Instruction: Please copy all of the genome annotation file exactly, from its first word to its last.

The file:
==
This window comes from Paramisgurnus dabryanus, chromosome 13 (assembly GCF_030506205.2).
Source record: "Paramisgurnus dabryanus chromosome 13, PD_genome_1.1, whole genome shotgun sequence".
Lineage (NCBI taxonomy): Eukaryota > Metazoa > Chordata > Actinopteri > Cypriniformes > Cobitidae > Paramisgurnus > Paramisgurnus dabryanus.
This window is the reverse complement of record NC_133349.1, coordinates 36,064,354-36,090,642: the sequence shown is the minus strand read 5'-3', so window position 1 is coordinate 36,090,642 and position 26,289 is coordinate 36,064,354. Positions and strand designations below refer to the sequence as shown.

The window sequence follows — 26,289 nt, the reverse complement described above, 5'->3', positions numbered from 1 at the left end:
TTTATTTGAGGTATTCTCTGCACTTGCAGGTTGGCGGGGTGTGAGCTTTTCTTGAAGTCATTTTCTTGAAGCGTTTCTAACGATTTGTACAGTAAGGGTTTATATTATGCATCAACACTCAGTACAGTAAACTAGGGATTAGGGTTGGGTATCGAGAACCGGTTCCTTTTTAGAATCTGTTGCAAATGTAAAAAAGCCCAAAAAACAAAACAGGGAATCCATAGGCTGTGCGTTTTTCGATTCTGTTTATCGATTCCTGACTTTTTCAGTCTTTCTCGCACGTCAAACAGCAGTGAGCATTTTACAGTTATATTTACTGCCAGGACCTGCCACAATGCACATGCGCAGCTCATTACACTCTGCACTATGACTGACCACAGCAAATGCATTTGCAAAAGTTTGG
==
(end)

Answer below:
This window comes from Paramisgurnus dabryanus, chromosome 13 (assembly GCF_030506205.2).
Source record: "Paramisgurnus dabryanus chromosome 13, PD_genome_1.1, whole genome shotgun sequence".
Lineage (NCBI taxonomy): Eukaryota > Metazoa > Chordata > Actinopteri > Cypriniformes > Cobitidae > Paramisgurnus > Paramisgurnus dabryanus.
This window is the reverse complement of record NC_133349.1, coordinates 36,064,354-36,090,642: the sequence shown is the minus strand read 5'-3', so window position 1 is coordinate 36,090,642 and position 26,289 is coordinate 36,064,354. Positions and strand designations below refer to the sequence as shown.

The window sequence follows — 26,289 nt, the reverse complement described above, 5'->3', positions numbered from 1 at the left end:
TTTATTTGAGGTATTCTCTGCACTTGCAGGTTGGCGGGGTGTGAGCTTTTCTTGAAGTCATTTTCTTGAAGCGTTTCTAACGATTTGTACAGTAAGGGTTTATATTATGCATCAACACTCAGTACAGTAAACTAGGGATTAGGGTTGGGTATCGAGAACCGGTTCCTTTTTAGAATCTGTTGCAAATGTAAAAAAGCCCAAAAAACAAAACAGGGAATCCATAGGCTGTGCGTTTTTCGATTCTGTTTATCGATTCCTGACTTTTTCAGTCTTTCTCGCACGTCAAACAGCAGTGAGCATTTTACAGTTATATTTACTGCCAGGACCTGCCACAATGCACATGCGCAGCTCATTACACTCTGCACTATGACTGACCACAGCAAATGCATTTGCAAAAGTTTGG